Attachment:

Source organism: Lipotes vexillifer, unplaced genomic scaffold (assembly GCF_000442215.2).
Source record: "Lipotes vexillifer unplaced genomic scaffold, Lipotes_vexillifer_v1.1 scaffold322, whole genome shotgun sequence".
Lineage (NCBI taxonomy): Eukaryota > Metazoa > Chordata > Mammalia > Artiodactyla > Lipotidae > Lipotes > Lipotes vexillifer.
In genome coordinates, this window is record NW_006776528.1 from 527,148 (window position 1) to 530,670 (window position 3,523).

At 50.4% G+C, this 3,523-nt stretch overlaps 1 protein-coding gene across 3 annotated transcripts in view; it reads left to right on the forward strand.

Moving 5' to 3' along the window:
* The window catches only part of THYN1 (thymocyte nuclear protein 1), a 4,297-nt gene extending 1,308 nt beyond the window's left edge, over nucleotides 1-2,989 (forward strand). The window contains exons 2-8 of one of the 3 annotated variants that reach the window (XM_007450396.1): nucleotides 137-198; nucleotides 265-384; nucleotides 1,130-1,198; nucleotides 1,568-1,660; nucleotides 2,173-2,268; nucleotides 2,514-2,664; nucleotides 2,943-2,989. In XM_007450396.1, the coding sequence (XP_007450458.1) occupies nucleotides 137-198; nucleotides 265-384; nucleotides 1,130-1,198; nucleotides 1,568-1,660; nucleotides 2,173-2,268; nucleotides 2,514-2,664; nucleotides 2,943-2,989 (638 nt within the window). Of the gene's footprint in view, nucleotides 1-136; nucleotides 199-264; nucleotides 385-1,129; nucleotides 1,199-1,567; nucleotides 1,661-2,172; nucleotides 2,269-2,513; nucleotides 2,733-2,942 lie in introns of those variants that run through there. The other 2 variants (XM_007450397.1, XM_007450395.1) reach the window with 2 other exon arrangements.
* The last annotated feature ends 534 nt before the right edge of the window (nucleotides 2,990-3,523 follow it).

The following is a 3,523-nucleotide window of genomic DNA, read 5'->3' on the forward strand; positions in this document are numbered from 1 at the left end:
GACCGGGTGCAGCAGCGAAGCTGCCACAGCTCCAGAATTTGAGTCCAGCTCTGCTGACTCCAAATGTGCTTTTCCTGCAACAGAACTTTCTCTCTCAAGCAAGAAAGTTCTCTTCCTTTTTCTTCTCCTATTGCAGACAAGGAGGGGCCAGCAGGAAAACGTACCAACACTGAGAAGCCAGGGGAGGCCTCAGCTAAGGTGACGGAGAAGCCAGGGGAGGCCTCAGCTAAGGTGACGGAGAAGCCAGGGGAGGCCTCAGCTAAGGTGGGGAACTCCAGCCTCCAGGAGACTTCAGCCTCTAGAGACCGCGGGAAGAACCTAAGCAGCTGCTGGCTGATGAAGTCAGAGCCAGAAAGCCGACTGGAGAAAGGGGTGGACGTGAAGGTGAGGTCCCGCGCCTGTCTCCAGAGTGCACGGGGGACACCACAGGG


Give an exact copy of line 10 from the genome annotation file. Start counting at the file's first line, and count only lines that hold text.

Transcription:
GACCGGGTGCAGCAGCGAAGCTGCCACAGCTCCAGAATTTGAGTCCAGCTCTGCTGACTCCAAATGTGCTTTTCCTGCAACAGAACTTTCTCTCTCAAGCAAGAAAGTTCTCTTCCTTTTTCTTCTCCTATTGCAGACAAGGAGGGGCCAGCAGGAAAACGTACCAACACTGAGAAGCCAGGGGAGGCCTCAGCTAAGGTGACGGAGAAGCCAGGGGAGGCCTCAGCTAAGGTGACGGAGAAGCCAGGGGAGGCCTCAGCTAAGGTGGGGAACTCCAGCCTCCAGGAGACTTCAGCCTCTAGAGACCGCGGGAAGAACCTAAGCAGCTGCTGGCTGATGAAGTCAGAGCCAGAAAGCCGACTGGAGAAAGGGGTGGACGTGAAGGTGAGGTCCCGCGCCTGTCTCCAGAGTGCACGGGGGACACCACAGGG